December Publication Schedule

The Lehmann Letter (SM)  The fiscal cliff is the big issue and it will loom larger as year-end approaches. But we will maintain our attention on the economic indicators below. There will be no sudden collapse next month. Even if we go over the cliff.  ECONOMIC INDICATOR PUBLICATION SCHEDULE  December 2012  Source (* below)……Series Description……Day & Date  Quarterly Data  BLS…. Productivity & Costs….Wed, 5th  BEA…US International Transacs…Tue, 18th  BEA……….GDP  & Profits…..……Thu, 20th  Monthly Data  ISM..Purchasing managers’ index…Mon, 3rd  BLS………….Employment…………   Fri, 7th BEA.New-vehicle sales.(Approximate).Wed, 5th  Fed. Consumer credit..(Approximate).Fri, 7th Census………….Inventories………. Thu, 13th BLS…………Producer prices……. Thu, 13th Fed……….Capacity utilization……Fri, 14th BLS……….Consumer prices.….. Continue reading

Corporate Profits Remain Strong

The Lehmann Letter (SM)  This morning the Commerce Department announced a revised third-quarter 2.7% GDP increase:  That’s an improvement over the first quarter’s performance.  But strong corporate earnings are the big news at a seasonally adjusted annual rate of $1,752.2 billion in the third quarter.  (Click on Section 1 in the above website, then click on Table 1.12 and then scroll down to line 45 making sure that you scroll all the way to the right.)  Profits (Recessions shaded)  The chart confirms the strength of this report. You can see that earnings recovered strongly from the depths of the Continue reading

Real Estate Rebound? See for Yourself……

  The Lehmann Letter (SM  Yesterday’s letter emphasized our bifurcated economy: Some indicators are strong, others are weak.   The same point can be made today by looking at the Census Bureau’s latest data on new-home sales:   New-home sales were 368,000 in October. It’s hard to see much of a real-estate rebound when you update the chart with that number.   New Home Sales   (Recessions shaded)   That doesn’t mean expansion has not begun. It has. But the data also show that the economy is not yet benefiting from the strong surge that marked other recoveries. Home Continue reading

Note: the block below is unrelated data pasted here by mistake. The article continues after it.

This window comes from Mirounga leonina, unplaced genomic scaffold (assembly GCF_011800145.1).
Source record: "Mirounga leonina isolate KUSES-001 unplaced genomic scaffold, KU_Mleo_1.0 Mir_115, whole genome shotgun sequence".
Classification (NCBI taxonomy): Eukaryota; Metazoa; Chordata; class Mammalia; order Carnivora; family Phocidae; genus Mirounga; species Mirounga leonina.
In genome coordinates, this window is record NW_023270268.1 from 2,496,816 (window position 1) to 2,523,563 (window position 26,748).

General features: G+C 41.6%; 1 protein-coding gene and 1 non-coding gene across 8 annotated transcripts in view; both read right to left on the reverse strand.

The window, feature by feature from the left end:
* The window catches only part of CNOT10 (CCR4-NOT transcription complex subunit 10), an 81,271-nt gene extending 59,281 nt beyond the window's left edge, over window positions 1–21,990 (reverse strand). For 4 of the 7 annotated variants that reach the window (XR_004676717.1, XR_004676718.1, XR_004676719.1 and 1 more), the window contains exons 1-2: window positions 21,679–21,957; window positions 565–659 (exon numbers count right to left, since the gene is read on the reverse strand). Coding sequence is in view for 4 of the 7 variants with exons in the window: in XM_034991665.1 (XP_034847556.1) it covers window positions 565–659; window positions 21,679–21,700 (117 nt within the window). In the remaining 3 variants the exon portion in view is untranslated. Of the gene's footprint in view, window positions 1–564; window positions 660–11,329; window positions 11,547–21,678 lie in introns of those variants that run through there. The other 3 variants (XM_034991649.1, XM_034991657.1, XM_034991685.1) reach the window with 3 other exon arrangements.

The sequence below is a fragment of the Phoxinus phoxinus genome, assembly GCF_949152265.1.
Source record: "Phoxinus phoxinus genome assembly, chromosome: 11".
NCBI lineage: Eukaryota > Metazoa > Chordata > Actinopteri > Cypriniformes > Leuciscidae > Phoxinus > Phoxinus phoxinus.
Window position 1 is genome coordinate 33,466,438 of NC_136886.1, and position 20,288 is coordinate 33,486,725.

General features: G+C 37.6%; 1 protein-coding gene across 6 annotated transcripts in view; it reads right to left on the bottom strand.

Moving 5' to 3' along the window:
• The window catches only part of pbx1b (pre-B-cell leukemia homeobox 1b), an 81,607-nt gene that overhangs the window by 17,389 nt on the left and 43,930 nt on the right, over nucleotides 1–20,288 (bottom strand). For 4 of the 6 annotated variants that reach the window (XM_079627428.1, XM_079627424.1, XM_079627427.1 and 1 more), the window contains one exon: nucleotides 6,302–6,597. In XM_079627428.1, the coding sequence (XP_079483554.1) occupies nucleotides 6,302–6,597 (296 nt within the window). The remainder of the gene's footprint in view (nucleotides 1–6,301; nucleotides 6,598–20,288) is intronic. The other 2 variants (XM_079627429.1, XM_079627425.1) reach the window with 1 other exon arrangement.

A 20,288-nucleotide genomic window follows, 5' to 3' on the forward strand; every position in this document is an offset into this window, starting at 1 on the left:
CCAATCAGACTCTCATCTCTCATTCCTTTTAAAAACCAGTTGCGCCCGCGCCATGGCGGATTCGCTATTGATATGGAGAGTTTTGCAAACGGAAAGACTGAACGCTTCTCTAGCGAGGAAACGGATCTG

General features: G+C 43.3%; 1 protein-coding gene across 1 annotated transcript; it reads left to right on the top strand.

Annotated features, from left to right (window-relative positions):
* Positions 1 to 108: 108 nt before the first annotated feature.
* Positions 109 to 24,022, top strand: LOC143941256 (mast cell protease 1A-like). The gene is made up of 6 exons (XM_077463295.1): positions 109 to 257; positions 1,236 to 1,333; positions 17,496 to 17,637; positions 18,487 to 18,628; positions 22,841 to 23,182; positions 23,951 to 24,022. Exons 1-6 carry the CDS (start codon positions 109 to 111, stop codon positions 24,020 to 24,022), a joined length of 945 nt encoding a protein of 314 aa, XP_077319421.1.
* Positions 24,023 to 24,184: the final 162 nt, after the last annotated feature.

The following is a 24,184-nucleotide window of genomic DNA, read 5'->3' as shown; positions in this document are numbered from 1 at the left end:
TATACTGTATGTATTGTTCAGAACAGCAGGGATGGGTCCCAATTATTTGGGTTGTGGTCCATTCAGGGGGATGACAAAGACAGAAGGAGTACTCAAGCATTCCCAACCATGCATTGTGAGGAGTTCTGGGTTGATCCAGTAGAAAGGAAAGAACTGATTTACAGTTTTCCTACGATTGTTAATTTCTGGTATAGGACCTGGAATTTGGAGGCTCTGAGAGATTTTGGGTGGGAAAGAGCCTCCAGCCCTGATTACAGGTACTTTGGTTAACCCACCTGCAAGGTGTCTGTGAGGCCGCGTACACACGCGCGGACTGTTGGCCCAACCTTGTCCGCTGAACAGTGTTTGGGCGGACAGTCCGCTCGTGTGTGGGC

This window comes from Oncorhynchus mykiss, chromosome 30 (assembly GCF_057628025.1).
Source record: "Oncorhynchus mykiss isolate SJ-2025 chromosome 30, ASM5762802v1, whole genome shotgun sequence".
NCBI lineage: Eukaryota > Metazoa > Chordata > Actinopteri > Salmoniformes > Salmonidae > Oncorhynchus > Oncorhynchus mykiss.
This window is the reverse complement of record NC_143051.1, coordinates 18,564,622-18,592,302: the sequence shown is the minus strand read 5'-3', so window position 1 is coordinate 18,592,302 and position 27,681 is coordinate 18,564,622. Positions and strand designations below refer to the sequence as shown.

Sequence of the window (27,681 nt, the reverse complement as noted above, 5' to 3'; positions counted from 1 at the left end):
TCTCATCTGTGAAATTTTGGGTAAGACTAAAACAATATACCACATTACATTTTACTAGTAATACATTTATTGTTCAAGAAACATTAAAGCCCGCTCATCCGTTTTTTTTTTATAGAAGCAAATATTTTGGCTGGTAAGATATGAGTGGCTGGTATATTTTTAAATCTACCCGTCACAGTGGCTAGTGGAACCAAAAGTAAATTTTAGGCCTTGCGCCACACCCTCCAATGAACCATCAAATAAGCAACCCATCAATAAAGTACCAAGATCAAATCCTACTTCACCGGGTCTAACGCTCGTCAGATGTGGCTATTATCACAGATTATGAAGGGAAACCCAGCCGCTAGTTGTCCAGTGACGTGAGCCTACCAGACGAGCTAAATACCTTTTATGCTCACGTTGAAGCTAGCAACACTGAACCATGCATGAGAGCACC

Capital Expenditures Stall

The Lehmann Letter (SM) Business has the profits and it has the funds, but its capital expenditures are not optimistic. New spending should be expanding more rapidly.  It’s all part of the bifurcated economy that now confronts us. Some areas, such as new-vehicle sales, have done well. Some areas, such as housing, are beginning to show new life. But business investment, which popped up early, has now stalled.  This morning the Commerce Department reported $71.6 billion in new orders for nondefense capital equipment for the month of October:  If you look at the chart, you can see this is down from a recent high Continue reading

The Cliff: Europe vs. U.S.

The Lehmann Letter (SM)  Sometimes observers point to Greece and caution that we face a similar fate if we do not pull back from the fiscal cliff.  Actually our problems are more akin to Ireland’s and Spain’s. Those nations’ government debt was not unusually burdensome. Yet they required help from Europe because the banking crisis pulled their governments over the cliff. Here’s what happened. Ireland and Spain benefited from a housing boom that became a bubble. They enjoyed full employment until the backlash from the US swept over Europe. Their banks had to retrench, just as US banks did, once Continue reading